JCCW Barbarities – Simon Cameron

7 05 2012

Report of the Conduct of the War, Volume 3, p. 478

WASHINGTON, April 23, 1862.

Hon. SIMON CAMERON sworn and examined.

By the chairman :

Question. We have been directed by the Senate to inquire into the barbarous manner in which the wounded and dead of our army have been treated by the rebels. Will you state to the committee what you know in regard to their treatment of your brother, who was killed in the battle of Bull Run?

Answer. After my brother fell in that engagement, I am informed that his body was carried off by some of his men from the battle-field and placed, as was supposed, in a secure place, so that it could be recovered by his friends after the battle was over. There were eight men who took charge of the body and carried it back off the field, four of whom were killed. The body was placed in an ambulance and left there. When they returned, as I understand, they found that the body had been thrown out of the ambulance upon the ground, and his pockets rifled of his watch, purse, portraits, &c. The blanket that had been left over the body was taken away, and, as we have learned since, the body was thrown into a hole or ditch with several other bodies, and there covered up with earth.

The morning after I heard of his death, Mr. Magraw, of Pennsylvania, formerly State treasurer, called upon me and told me that he had some acquaintances among the rebels out there, and offered to go out and get the body of my brother. I told him that I thought it would be of no use for him to go out there. He went, however, and instead of being able to obtain the body, by order of Generals Johnston and Beauregard he was made prisoner and sent to Richmond, where he was kept four or five months.

By Mr. Chandler:

Question. The rebels knew the body to be that of Colonel Cameron, your brother?

Answer. Yes, sir.

By the chairman :

Question. And they knew these messengers went out there solely for the purpose of obtaining the body?

Answer. Yes, sir. They had no other object in going.

Question. And they took them prisoners of war and sent them to Richmond and kept them there?

Answer. Yes, sir; and part of the time close prisoners. The body of my brother, when lately recovered, was recognized by means of a truss which he wore.





JCCW Barbarities – Lewis Francis

7 05 2012

Report of the Conduct of the War, Volume 3, pp. 477 – 478

Brooklyn, NEW York, April 16,1862.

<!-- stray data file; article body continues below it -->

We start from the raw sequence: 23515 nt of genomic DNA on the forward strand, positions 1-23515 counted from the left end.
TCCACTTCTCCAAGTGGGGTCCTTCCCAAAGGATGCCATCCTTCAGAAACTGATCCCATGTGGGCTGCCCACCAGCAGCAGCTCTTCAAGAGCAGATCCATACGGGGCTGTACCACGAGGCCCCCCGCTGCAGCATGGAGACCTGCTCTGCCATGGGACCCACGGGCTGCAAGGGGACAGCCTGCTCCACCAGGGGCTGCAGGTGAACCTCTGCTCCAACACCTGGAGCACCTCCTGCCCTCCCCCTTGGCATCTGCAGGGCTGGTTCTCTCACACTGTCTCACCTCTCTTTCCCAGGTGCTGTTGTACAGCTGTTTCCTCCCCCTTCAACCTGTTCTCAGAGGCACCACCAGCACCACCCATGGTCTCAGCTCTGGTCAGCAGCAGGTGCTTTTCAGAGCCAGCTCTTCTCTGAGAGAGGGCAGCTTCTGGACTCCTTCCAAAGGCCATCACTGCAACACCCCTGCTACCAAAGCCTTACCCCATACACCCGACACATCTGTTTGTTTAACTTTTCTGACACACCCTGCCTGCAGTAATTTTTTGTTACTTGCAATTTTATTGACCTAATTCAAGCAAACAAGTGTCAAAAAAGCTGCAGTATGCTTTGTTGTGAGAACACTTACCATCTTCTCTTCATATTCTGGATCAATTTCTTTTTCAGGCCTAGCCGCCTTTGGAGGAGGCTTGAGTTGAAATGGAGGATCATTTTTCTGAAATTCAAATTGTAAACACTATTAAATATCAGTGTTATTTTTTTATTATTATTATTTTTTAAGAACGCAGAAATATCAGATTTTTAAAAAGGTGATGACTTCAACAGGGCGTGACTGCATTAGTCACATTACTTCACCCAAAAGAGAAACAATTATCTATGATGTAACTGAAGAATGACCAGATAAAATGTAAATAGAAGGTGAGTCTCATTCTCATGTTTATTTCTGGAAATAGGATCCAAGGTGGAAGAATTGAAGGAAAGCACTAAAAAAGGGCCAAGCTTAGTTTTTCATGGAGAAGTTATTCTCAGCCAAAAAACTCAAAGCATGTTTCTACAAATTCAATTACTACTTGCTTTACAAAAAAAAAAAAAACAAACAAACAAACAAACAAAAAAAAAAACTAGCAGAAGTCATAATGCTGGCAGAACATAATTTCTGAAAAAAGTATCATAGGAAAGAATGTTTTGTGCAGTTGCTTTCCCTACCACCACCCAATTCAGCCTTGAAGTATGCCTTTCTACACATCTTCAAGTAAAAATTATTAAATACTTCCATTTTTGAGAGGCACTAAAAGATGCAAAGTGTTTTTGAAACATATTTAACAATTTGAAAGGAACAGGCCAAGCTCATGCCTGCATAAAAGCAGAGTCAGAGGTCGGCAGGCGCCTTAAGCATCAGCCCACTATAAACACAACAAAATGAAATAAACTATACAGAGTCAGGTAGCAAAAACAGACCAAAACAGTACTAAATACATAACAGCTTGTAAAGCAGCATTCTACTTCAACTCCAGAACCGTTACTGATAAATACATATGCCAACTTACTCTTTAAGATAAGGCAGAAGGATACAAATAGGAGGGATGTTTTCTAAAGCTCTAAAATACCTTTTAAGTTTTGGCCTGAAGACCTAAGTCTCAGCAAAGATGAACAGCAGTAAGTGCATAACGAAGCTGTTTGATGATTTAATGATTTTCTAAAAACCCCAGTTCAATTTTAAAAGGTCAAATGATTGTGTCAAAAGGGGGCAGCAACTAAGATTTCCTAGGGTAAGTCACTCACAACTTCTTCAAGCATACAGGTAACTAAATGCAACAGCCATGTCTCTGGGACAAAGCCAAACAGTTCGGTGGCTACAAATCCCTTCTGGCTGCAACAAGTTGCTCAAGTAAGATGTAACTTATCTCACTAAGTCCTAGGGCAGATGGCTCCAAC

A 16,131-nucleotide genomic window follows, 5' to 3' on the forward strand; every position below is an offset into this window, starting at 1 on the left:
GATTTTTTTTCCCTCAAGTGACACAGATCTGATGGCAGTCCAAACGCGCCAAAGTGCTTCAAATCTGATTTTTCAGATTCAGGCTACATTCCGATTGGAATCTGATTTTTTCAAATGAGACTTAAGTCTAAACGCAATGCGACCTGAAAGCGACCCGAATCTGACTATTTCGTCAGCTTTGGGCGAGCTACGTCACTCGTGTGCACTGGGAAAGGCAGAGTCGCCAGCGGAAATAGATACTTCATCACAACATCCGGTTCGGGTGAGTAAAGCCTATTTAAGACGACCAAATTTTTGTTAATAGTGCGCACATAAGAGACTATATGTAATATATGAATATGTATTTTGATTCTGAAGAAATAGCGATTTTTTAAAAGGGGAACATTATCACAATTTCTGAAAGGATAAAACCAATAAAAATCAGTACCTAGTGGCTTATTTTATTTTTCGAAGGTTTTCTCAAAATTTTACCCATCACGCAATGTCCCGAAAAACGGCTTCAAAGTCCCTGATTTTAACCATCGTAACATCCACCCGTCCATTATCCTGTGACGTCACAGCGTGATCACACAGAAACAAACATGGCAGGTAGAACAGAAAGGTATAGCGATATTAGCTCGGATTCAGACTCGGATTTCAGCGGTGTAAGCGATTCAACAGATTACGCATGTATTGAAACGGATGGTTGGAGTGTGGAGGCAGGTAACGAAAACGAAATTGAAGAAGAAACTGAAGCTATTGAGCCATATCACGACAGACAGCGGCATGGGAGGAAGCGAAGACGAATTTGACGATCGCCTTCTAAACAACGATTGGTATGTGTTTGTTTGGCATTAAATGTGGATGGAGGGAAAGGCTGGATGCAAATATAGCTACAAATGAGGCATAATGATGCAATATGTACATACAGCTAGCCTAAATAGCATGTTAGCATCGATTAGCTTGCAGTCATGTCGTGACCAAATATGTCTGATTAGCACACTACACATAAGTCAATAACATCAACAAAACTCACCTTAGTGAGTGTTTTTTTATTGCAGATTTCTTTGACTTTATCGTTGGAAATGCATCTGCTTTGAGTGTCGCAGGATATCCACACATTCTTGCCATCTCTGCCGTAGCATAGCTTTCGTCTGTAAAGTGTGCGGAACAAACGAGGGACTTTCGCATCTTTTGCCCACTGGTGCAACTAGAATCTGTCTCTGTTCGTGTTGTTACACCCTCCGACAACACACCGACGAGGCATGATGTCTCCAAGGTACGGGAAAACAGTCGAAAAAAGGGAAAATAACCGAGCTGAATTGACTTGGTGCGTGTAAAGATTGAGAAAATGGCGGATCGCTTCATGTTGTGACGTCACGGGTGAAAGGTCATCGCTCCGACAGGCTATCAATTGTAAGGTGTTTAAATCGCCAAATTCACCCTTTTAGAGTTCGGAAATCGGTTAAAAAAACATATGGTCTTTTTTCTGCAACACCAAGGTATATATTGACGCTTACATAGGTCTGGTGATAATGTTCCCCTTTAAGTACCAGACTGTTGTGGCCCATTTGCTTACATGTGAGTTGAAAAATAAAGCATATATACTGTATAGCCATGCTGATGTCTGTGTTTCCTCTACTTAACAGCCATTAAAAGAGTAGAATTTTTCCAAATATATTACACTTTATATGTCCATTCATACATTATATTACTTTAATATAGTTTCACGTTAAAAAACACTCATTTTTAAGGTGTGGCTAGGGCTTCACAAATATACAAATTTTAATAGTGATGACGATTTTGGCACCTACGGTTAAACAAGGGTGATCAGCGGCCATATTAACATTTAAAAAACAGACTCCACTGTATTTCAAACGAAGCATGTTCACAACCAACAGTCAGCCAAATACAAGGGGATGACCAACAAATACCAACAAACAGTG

LEWIS FRANCIS, being sworn, testified that he resides in Hamilton street, near Park avenue, in the city of Brooklyn; was at the battle of Bull Run as a private in the 14th regiment New York volunteers. As I was loading my musket I was attacked by two rebel soldiers and wounded in the right knee joint with a bayonet, when I fell. As I lay on the ground they kept bayonetting me until I received fourteen wounds; one of them then left, the other remaining over me, when a Union soldier coming up shot him in the breast, and he fell dead. I lay on the ground until about 10 o’clock the next day. I was then removed in a wagon to a building used as a temporary hospital. My wounds were then examined and partially dressed. On the Saturday following we were removed to the Manassas depot, and from there we were removed to the general hospital at Richmond. In October, my leg having partially mortified, I consented that it should be amputated, which operation was performed by a young man. I insisted that they should allow Dr. Swalm to be present. I wanted one Union man to be present if I died under the operation. The stiches and the band slipped from neglect, and the bone protruded, and about two weeks after another operation had to be performed, at which time another piece of the thigh bone was sawed off. About six weeks after the amputation, and before it healed, I was removed from the general hospital to the tobacco factory. On my removal from the prison to Fortress Monroe another operation was performed, when five pieces of bone were removed. I remained five weeks at this hospital, when I was removed to Washington and spent a week in the hospital at that place, when I was removed to Brooklyn, where an operation was performed by Dr. Lewis Bauer, who removed two splinters of bone and sawed off another piece of the thigh bone. Whilst at Manassas I recived for food but a small amount of boiled rice and hard bread. At Richmond, whilst in the general hospital, I was well fed; at the tobacco factory I had a small amount of sour bread and tough fresh beef. I should have perished for want, but a lady named Van Lew sent her slave every other day with food, and supplied me with clothing until January, when the officer in charge of the prison prevented her from sending me any more provisions. After they had removed me from the general hospital to the tobacco factory, they returned and removed the bed from under me, and removed all the pillows and bed clothing, and laid me on a blanket on a cot, with another blanket to cover me. At this time I was covered with bed sores, having lain in bed from July up to this time, December.








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